Author Topic: Eberron Airship Handbook  (Read 1806 times)

ksbsnowowl

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Eberron Airship Handbook
« on: June 21, 2017, 03:21:39 PM »
Eberron Airship Handbook


The published rules for airships and associated craft in the Eberron setting are scattered, and in many ways lacking clarity and consistency.  Most egregious is the fact that the Explorer's Handbook flat out contradicts the Eberron Campaign Setting with regards to methods of controlling the elemental bound to the ship, and whether or not soarwood floats on its own.  For this handbook, I will attempt to clarify the airship rules, and give precedence to the ECS, rather than the EH (because honestly, many of the rules in the Explorer's Handbook simply don't make sense).

There are three types of elemental-bound aircraft in the published Eberron rules:
1) Airships
2) Firesleds
3) Air-Skiffs

Airships have the most info published about them.  Firesleds only have a single magic item entry in Secrets of Xen'drik, and Air-skiffs are mentioned several times in a few published adventures, but no good stats are provided for them (and those provided are inconsistent with the rest of the rules/setting).

First, something important to understand about the airships and their speeds, as well as their carrying capacities:  the airships are treated as creatures.  I was not the first person to make this observation, but I'm sorry I can't recall where exactly I first read this, so I cannot give proper credit.  This will prove out when we later look at their listed speeds, which are given in two formats: as a speed in feet per round, and a miles per hour speed.  For these speeds to make any sense at all, the speed in feet is just like the speed a character has, but then the ship hustles every round, performing a double move.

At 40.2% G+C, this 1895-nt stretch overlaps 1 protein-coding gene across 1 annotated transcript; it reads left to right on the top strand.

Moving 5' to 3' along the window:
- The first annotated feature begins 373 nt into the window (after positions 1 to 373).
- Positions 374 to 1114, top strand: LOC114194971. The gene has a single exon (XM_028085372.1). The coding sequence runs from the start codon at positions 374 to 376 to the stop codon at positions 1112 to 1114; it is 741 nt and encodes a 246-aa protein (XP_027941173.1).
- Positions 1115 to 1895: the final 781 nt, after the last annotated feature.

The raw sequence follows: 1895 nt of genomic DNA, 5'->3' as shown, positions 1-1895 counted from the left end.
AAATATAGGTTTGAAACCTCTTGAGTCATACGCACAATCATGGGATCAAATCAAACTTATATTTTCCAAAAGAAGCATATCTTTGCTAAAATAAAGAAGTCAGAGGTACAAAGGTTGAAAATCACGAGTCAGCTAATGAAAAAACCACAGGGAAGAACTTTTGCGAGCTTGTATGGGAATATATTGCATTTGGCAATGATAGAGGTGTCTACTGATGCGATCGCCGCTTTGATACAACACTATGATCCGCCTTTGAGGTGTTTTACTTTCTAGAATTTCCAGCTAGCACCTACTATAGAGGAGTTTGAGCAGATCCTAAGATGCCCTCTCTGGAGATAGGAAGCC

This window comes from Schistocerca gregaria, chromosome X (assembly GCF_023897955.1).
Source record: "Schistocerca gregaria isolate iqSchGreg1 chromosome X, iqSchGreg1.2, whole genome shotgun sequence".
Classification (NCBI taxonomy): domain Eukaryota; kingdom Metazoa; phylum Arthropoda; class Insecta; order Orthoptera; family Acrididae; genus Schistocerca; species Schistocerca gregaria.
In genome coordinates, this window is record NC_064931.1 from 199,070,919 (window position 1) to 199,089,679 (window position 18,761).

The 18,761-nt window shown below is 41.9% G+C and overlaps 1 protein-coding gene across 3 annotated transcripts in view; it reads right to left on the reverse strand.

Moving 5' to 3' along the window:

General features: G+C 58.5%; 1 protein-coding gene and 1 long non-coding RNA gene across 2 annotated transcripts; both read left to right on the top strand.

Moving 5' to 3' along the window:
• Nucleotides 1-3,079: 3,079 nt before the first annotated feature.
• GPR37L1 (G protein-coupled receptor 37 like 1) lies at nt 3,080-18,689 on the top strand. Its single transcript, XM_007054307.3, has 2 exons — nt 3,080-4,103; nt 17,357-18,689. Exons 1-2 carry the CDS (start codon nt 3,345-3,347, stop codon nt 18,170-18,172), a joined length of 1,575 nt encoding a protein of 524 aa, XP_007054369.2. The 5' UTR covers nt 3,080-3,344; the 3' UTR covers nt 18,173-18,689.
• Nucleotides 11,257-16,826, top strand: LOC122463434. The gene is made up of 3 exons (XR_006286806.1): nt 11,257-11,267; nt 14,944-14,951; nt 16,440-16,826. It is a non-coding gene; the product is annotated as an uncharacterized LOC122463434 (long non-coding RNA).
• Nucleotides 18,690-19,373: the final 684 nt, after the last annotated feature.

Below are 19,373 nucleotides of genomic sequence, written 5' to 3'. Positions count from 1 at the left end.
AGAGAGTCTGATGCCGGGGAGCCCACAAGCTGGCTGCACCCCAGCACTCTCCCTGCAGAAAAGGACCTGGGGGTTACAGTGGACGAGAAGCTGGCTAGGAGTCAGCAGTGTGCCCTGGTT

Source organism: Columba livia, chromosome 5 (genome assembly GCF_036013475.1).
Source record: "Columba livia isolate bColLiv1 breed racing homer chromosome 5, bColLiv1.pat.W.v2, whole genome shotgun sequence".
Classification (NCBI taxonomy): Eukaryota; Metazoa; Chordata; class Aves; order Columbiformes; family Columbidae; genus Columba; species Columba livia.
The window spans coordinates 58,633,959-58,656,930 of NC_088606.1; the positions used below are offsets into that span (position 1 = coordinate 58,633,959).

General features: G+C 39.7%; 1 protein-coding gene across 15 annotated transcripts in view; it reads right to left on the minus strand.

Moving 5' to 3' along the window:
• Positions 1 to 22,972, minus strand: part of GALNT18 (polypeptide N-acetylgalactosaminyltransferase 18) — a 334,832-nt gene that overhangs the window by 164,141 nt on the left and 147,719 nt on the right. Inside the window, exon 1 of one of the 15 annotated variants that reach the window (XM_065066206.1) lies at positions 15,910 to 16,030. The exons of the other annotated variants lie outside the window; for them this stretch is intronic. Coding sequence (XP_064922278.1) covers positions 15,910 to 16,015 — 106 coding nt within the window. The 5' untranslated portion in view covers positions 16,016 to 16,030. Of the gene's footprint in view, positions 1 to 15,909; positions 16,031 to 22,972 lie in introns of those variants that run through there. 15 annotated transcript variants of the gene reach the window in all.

Speed

The Explorer's Handbook provides a Stormwrack-style stat block for an elemental airship.  Since the excerpt publishes the stats on-line, I will reproduce them here:

Quote
Airship: Colossal vehicle; Airworthiness +6; Shiphandling -4; Speed Fly 100 ft. (poor), Overall AC -3; Hull sections 1,000 (crash 250 sections); Section hp 60 (hardness 5); Section AC 3; Ram 12d6; SA fire ring; SQ resistance to fire 10, hover; Space 90 ft. by 300 ft.; Height 50 ft. (fire ring has 110-ft. diameter); Watch 20; Complement 150; Cargo 30 tons; Cost 92,000 gp.

Hover: Despite its maneuverability rating, an airship can hover and has no minimum speed required to maintain air travel. It cannot turn in place, however.